Makes Wesleyan ‘Speech Code of the Month’

fire1Uh, we won?

In February, the Foundation for Individual Rights in Education (FIRE) flagged Wesleyan for contradicting its own commitment to freedom of speech with what it deems “substantial restrictions on students’ expressive rights” and named us Speech Code of the Month. Wesleyan last drew FIRE’s ire in 2011, during the infamous Beta-Gate, when they chastised The_Real_MRoth in an open letter for restricting our freedom of assembly with his changes to the university’s housing policy.

What exactly, you might ask, is a speech code? According to their website, “FIRE defines a ‘speech code’ as any university regulation or policy that prohibits expression that would be protected by the First Amendment in society at large.” In this case, FIRE is drawing attention to a clause in Wesleyan’s Student Handbook on discrimination and harassment.

The right to abstain from performing acts and the right to be protected against actions that may be harmful to the health or emotional stability of the individual or that degrade the individual or infringe upon his/her personal dignity.

FIRE takes issue with prohibiting actions based on how individuals might react, rather than appealing to some objective standard of what a “reasonable person” might do. More broadly, it points out that under the First Amendment, you can’t censor something just because some (or most, or even all) people find it offensive or upsetting, no matter how reasonable that reaction may be.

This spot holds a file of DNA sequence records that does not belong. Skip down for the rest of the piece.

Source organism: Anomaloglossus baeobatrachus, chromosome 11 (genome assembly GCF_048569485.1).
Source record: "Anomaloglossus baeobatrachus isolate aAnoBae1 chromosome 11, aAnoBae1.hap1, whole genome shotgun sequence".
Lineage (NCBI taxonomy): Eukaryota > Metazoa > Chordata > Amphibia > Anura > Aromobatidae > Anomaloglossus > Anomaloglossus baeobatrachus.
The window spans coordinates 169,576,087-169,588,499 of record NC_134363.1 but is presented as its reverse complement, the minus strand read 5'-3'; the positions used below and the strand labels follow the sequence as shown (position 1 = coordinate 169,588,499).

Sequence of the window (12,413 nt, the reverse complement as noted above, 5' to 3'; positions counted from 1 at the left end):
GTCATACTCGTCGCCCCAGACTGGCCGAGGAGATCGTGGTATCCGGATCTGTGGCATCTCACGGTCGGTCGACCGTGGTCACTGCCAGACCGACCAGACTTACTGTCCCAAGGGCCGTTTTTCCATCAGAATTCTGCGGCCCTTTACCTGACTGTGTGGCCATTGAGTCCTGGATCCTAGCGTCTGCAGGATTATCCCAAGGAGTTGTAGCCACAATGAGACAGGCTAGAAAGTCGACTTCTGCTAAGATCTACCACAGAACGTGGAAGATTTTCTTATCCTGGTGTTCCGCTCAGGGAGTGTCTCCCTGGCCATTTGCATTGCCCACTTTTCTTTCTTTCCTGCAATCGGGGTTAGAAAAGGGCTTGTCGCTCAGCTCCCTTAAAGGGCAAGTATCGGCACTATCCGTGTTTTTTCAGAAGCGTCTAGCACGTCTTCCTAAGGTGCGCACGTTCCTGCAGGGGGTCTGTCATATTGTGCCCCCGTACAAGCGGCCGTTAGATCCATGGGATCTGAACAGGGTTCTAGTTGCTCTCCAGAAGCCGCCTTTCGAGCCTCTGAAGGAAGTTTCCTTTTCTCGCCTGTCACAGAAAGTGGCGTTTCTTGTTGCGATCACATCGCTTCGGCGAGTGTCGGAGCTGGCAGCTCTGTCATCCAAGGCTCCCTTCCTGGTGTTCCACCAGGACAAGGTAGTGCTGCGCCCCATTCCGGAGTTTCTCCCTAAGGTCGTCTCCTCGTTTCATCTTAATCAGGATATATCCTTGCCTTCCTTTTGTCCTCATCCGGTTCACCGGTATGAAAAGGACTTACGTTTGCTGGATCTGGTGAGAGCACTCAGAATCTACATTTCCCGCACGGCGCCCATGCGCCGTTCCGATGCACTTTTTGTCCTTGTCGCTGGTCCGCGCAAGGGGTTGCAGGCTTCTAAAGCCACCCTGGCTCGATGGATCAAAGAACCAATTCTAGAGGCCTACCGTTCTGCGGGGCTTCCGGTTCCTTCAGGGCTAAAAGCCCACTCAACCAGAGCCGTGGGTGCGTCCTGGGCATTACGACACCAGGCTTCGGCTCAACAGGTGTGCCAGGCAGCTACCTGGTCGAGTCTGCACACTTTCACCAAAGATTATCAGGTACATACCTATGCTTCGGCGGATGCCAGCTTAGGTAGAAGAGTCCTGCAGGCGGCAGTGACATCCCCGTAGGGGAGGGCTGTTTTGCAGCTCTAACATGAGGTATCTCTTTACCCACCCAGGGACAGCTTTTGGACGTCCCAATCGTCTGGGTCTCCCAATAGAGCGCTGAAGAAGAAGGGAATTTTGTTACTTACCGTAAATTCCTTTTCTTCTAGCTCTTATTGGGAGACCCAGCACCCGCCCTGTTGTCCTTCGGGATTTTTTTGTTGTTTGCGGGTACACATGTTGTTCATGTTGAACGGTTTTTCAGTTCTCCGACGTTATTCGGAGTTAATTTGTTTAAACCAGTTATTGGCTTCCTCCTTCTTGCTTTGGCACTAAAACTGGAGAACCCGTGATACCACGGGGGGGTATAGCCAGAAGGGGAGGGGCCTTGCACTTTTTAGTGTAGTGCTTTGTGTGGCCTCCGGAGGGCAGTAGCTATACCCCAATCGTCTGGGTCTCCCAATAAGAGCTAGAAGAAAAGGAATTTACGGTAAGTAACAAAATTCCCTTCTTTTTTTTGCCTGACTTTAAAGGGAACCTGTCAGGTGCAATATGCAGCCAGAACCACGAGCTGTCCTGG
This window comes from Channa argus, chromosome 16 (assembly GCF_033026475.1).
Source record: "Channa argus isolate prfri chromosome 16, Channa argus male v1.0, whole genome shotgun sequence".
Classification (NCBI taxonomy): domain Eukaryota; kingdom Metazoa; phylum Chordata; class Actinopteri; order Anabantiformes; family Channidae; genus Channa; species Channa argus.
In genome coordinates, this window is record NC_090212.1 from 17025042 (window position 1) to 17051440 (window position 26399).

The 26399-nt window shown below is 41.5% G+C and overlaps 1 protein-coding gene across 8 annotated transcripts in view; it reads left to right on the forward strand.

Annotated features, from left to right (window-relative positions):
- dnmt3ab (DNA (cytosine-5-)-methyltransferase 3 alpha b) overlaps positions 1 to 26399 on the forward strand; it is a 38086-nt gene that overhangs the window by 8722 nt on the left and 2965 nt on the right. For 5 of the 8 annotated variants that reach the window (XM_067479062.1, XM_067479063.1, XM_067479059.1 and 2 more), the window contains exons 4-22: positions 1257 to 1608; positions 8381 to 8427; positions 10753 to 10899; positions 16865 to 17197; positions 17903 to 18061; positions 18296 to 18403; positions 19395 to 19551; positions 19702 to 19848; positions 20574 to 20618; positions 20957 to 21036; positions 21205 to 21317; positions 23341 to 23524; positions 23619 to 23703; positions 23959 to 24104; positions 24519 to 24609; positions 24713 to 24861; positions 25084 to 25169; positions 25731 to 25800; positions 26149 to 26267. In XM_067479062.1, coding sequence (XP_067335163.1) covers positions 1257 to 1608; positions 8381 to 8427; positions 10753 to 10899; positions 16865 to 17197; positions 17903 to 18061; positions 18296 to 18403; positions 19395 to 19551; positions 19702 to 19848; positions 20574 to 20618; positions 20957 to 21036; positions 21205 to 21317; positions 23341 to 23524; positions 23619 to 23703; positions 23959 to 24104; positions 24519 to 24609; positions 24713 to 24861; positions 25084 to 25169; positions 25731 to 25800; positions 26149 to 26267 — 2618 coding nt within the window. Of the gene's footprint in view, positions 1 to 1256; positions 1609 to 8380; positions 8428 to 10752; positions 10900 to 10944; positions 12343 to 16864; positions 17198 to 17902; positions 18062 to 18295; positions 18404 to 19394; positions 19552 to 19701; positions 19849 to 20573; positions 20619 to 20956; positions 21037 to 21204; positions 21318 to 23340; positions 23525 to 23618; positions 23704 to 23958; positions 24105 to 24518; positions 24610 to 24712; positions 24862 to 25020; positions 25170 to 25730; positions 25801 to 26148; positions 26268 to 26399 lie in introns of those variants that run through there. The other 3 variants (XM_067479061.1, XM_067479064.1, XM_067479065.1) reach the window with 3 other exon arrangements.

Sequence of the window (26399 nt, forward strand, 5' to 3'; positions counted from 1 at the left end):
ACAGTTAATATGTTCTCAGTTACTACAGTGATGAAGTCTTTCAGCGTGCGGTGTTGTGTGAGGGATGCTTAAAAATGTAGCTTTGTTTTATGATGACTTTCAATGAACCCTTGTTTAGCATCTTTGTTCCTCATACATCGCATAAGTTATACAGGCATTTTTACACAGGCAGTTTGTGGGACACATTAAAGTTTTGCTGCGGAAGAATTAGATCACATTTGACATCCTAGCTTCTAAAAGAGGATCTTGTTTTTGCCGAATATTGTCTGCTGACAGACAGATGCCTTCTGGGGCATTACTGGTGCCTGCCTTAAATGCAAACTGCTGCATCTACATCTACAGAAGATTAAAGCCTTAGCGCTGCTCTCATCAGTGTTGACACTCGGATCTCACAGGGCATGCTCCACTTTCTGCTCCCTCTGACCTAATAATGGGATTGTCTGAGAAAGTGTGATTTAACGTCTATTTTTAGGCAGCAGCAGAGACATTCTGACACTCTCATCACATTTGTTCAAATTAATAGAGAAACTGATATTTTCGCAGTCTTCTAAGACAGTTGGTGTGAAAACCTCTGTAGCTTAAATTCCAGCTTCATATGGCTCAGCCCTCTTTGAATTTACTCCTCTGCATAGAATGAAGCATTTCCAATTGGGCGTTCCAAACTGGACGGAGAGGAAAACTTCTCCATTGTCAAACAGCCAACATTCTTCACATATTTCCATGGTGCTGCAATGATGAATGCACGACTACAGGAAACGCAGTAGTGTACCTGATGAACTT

Obviously a private institution like Wesleyan has no legal obligation to uphold the First Amendment, though FIRE clearly thinks it should do it anyway. I think we have to at least demand really good justifications for any and all restrictions that go beyond what the constitution allows, as well as much more clearly and consistently articulated standards for how we as students are allowed to express ourselves.

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One thought on “ Makes Wesleyan ‘Speech Code of the Month’

  1. alum '10

    Oh god the non-academic code or whatever it’s called is riddled with contradictions and things that generally infringe on student’s U.S. rights. Of course, contracts can do that.

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